Secondary cataracts


Secondary cataracts

What is it?

Cataract surgery involves removing the cloudy lens using ultrasound, leaving the capsular "sack" that contains it almost completely transparent and introducing an intraocular lens inside. To do so we make a small window in the front of the "sack" (anterior capsule), a clear membrane, leaving intact the posterior capsule lens and the intraocular lens implant within. Said posterior capsule may become cloudy, months or years after cataract surgery, leading to decreased vision. This is called "secondary cataract". This is due to the migration and proliferation of lens epithelial cells from the equatorial and anterior capsule to posterior capsule.


The most prominent symptoms include decreased visual acuity, months or years after cataract surgery, that hinders both distant and near vision, plus the glare of the sun or the lights of the cars at night.


To restore lost vision, an opening or window is made in the center of the posterior capsule (capsulotomy), by applying a laser (Nd:YAG). The Nd:YAG capsulotomy is a simple, painless procedure, and on an outpatient basis. It is performed a few minutes after dilating the pupil, under the effect of a few anesthetic drops, and the patient can return home immediately with a treatment in beads.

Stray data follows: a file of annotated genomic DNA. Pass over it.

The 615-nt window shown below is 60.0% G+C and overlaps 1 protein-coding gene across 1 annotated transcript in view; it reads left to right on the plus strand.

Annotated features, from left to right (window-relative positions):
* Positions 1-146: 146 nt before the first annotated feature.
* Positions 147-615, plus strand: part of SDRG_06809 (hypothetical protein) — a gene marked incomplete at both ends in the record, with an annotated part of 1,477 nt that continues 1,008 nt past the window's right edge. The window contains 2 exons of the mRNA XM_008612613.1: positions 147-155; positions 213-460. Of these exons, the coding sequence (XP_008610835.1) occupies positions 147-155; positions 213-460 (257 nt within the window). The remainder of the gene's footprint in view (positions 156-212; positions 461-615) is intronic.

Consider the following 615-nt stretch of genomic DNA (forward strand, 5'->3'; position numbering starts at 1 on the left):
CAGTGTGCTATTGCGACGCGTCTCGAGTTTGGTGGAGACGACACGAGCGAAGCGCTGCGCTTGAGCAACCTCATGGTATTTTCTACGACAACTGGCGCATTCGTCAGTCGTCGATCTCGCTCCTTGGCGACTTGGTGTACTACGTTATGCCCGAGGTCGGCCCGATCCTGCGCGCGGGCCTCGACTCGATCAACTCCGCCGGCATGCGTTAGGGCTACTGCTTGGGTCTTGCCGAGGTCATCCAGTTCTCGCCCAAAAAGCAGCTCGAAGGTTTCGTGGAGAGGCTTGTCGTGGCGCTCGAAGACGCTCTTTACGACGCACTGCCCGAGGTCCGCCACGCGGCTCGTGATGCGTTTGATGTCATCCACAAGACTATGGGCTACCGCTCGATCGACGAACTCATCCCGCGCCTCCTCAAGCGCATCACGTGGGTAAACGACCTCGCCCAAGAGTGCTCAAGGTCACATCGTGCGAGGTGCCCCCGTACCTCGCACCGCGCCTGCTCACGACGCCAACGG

The visual recovery is full (if no other retinal eye disorders, optic nerve or corneal disorders are present) and fast, with noticeable improvement within a few hours. A few days later we conduct a visual inspection to check the evolution and a review to assess the need, if any, to change the glasses. In any case, the capsulotomy improves vision as much as possible.

Despite being a very safe procedure, some patients report seeing"floaters" a few days later, possibly due to small residual fragments of the capsule which are normally reabsorbed and disappear within a few days, although in isolated cases this feeling may persist a longer time.

It is a definitive treatment in a single session, although in very exceptional cases the opacity comes back, making it necessary to repeat the process.


It is complicated to prevent or delay opacification of the posterior capsule, although this does not occur in all patients. There are several factors that could delay it, such as a comprehensive polishing of the capsular epithelial cells during cataract surgery, although some authors suggest the opposite. Moreover, certain intraocular lenses, due to their large footprint on the equator of the capsular bag, provide a "bridge" of growth of the epithelial cells into the posterior capsule. The most important thing is to know the symptoms, identify them, and treat it if possible.



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